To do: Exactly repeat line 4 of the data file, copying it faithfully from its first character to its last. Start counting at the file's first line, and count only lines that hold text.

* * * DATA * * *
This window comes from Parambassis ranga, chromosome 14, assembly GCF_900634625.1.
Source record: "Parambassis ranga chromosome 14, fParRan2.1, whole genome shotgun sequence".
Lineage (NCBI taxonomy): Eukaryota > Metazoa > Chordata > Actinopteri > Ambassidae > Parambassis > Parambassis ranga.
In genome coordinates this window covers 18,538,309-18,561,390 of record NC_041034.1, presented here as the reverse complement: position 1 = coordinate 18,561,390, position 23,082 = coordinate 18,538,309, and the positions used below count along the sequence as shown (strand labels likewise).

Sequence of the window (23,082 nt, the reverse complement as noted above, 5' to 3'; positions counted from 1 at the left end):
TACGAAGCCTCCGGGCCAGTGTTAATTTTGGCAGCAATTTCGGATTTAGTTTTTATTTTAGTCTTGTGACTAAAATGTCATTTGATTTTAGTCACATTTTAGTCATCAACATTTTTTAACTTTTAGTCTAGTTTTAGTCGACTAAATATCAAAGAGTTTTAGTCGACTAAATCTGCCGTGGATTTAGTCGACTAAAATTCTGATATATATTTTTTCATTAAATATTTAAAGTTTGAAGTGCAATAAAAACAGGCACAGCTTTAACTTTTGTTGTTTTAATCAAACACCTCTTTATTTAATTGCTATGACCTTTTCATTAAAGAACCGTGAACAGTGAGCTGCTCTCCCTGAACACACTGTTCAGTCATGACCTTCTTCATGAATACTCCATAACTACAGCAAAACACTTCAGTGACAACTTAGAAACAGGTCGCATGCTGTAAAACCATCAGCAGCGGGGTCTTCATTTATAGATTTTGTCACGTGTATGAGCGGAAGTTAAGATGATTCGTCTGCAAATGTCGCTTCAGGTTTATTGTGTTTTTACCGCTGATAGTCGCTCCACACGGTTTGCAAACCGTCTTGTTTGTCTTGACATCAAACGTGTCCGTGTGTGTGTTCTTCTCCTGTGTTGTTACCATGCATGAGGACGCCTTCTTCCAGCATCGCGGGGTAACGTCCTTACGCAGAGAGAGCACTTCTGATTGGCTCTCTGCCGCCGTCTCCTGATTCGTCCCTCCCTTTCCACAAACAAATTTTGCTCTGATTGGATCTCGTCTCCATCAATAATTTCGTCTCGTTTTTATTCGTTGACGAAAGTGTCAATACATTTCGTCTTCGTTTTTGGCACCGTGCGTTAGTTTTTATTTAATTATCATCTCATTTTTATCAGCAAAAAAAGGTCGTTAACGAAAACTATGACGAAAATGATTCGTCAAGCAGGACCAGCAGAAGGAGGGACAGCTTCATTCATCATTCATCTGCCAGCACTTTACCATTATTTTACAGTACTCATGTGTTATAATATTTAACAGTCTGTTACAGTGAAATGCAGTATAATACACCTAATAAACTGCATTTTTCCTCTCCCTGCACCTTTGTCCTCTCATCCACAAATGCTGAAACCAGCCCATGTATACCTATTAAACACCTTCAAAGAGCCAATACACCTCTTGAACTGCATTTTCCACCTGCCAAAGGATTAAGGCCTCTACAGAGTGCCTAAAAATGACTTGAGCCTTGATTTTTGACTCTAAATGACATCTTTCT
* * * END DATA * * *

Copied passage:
In genome coordinates this window covers 18,538,309-18,561,390 of record NC_041034.1, presented here as the reverse complement: position 1 = coordinate 18,561,390, position 23,082 = coordinate 18,538,309, and the positions used below count along the sequence as shown (strand labels likewise).